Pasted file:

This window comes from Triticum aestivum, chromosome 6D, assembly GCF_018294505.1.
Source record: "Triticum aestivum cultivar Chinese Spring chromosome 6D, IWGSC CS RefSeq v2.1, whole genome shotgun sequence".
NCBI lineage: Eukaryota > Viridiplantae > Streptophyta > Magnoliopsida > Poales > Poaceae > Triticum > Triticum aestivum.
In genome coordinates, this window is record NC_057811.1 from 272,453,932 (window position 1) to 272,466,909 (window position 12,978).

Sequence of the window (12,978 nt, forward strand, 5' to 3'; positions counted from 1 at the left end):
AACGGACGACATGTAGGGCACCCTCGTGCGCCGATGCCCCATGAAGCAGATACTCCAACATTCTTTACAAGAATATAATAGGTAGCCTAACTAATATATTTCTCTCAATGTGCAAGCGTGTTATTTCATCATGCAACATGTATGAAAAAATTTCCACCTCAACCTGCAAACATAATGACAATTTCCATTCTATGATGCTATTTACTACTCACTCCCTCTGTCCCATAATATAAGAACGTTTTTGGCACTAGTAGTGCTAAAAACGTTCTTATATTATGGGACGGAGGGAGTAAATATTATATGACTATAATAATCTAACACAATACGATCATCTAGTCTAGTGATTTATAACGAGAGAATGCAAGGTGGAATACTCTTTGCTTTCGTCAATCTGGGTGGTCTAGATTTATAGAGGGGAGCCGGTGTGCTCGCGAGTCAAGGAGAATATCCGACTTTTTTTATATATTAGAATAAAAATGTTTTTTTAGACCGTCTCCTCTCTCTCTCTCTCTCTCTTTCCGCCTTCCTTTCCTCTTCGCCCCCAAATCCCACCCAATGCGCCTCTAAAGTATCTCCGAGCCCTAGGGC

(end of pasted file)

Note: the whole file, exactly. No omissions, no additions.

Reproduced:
This window comes from Triticum aestivum, chromosome 6D, assembly GCF_018294505.1.
Source record: "Triticum aestivum cultivar Chinese Spring chromosome 6D, IWGSC CS RefSeq v2.1, whole genome shotgun sequence".
NCBI lineage: Eukaryota > Viridiplantae > Streptophyta > Magnoliopsida > Poales > Poaceae > Triticum > Triticum aestivum.
In genome coordinates, this window is record NC_057811.1 from 272,453,932 (window position 1) to 272,466,909 (window position 12,978).

Sequence of the window (12,978 nt, forward strand, 5' to 3'; positions counted from 1 at the left end):
AACGGACGACATGTAGGGCACCCTCGTGCGCCGATGCCCCATGAAGCAGATACTCCAACATTCTTTACAAGAATATAATAGGTAGCCTAACTAATATATTTCTCTCAATGTGCAAGCGTGTTATTTCATCATGCAACATGTATGAAAAAATTTCCACCTCAACCTGCAAACATAATGACAATTTCCATTCTATGATGCTATTTACTACTCACTCCCTCTGTCCCATAATATAAGAACGTTTTTGGCACTAGTAGTGCTAAAAACGTTCTTATATTATGGGACGGAGGGAGTAAATATTATATGACTATAATAATCTAACACAATACGATCATCTAGTCTAGTGATTTATAACGAGAGAATGCAAGGTGGAATACTCTTTGCTTTCGTCAATCTGGGTGGTCTAGATTTATAGAGGGGAGCCGGTGTGCTCGCGAGTCAAGGAGAATATCCGACTTTTTTTATATATTAGAATAAAAATGTTTTTTTAGACCGTCTCCTCTCTCTCTCTCTCTCTCTTTCCGCCTTCCTTTCCTCTTCGCCCCCAAATCCCACCCAATGCGCCTCTAAAGTATCTCCGAGCCCTAGGGC